Friday, May 27, 2016

Blog Post on Replaying the Tape of Life at BioLogos

I just wrote another blog post for BioLogos titled "Replaying the Tape of Life and Finding a Chemical Sequence." (Warning: mild spoilers if you haven't seen Forrest Gump yet. And if you haven't, what's stopping you? It's a great movie!)

Sunday, May 15, 2016

A World from Dust (Plus): Neanderthal Chemists

In Chapter 11 of A World from Dust, I mention the evidence of chemistry at Pinnacle Point, where early humans used fire to cook food and make paint. Now there's evidence that Neanderthals were chemists, too. This recent study analyzes the black manganese oxide rocks found in France where Neanderthals once lived. Earlier scientists assumed these were used for their color as something like body paint. Heyes et al. point out that it's a lot easier to find other black rocks for this purpose, so the Neanderthals must have had another reason for collecting this special mineral.

Heyes et al. show that manganese oxide can spark flames (as mentioned in Chapter 7), and find evidence of combusted manganese in the Neanderthal fire pits. The Neanderthals collected this for its chemistry as a firestarter, not as a mere pigment. Personally, I didn't know that manganese had this use before researching A World from Dust, which means that I didn't know as much about this element as my Neanderthal ancestors. Guess there's always something to learn.

Saturday, May 14, 2016

Book Review: The Shape of the New by Montgomery and Chirot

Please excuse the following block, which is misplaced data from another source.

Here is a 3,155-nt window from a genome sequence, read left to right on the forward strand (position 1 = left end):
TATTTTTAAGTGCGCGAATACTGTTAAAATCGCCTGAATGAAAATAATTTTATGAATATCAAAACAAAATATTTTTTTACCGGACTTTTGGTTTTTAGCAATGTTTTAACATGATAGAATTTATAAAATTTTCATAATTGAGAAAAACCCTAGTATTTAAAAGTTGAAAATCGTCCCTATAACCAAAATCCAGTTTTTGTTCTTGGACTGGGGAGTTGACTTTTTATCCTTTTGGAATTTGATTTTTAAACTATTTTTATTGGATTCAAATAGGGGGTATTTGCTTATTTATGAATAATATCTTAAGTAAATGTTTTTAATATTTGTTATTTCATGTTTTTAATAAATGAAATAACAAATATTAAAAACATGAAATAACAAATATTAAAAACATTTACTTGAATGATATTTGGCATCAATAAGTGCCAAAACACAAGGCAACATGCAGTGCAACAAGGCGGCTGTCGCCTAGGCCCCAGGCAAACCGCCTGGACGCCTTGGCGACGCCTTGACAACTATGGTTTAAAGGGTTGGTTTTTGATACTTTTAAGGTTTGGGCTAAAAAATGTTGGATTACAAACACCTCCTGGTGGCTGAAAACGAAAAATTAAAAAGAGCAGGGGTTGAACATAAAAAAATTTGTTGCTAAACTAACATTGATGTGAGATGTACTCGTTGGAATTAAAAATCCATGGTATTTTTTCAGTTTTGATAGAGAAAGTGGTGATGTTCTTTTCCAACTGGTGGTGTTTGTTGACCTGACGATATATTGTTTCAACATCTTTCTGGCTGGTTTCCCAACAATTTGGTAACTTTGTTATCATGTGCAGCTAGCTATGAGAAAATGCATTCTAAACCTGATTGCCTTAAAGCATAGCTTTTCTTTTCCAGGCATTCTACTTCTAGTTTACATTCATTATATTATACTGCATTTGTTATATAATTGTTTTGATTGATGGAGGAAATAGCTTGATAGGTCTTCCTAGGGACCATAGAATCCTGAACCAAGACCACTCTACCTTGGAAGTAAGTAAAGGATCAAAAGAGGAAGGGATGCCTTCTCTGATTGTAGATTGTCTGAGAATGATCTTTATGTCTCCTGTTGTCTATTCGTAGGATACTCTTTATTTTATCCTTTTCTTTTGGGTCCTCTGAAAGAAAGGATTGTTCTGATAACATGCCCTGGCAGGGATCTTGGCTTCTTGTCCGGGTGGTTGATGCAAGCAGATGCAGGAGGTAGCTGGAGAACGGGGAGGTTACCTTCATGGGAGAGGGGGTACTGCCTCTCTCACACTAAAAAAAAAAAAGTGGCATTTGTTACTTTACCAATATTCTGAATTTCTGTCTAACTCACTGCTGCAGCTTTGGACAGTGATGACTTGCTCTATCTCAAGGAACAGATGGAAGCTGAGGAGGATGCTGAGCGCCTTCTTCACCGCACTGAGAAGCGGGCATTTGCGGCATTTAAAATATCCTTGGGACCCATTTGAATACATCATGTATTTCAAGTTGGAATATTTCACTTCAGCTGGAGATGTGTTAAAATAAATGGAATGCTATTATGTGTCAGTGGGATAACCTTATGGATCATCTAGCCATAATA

I can't help but compare this book to Minding the Modern by Thomas Pfau. Both take a wide-angle lens to history and trace the evolution of thinking -- The Shape of the New through four thinkers' works (Adam Smith, Karl Marx, Charles Darwin, and the Jefferson/Hamilton dialogue), but Minding the Modern through about as many words (person, will, purpose, etc.). Pfau goes back farther, is much more critical of the Enlightenment, and in the end focuses his narrative on a single thinker, Samuel Taylor Coleridge. The conversation between The Shape of the New and Minding the Modern is valuable. The Shape of the New is much more conventional (and easier to read). Even so, it filled in a few gaps for me historically, especially with Marx. Montgomery and Chirot have found a useful "zoom level" for their approach. They lay out the horrors of Marx and Social Darwinism as succinctly as anymore. They also make a good effort to be fair to the Counter-Enlightenment thinkers, incorporating some of Philip Jenkins' work on the church in the developing world, for example. Despite these efforts, they remain fully pro-Enlightenment, reminding me of a colleague's remark that academia is inherently conservative. Pfau comes off as relatively revolutionary in his emphasis on critique. Although they know all the reasons why so many people are against the Enlightenment (or more properly want to reform it in some way), Montgomery and Chirot never seem to quite understand at a gut level why someone would be against the obvious gains of the Enlightenment, and as such, the closest the book comes to being revolutionary at the end is a daring call for more humanities education. Pfau's analysis is more fruitful, because it works better to analyze words rather than nebulous ideas, and because he ends with a specific, underappreciated thinker in the person of Coleridge. Montgomery and Chirot talk about how important it is to read the original texts, but they do so in a book that doesn't actually quote the original texts much -- Pfau quotes original texts much more than they do! In the end, I'll take Pfau, but better yet, I'll read both books and realize that it's Pfau's analysis that sticks with me and gives me a direction. Still, Montgomery and Chirot have written a fine book because it allows for this kind of deep comparison to other thinkers' works, and I think if we continue to debate at this level, there's hope of true progress in this discussion.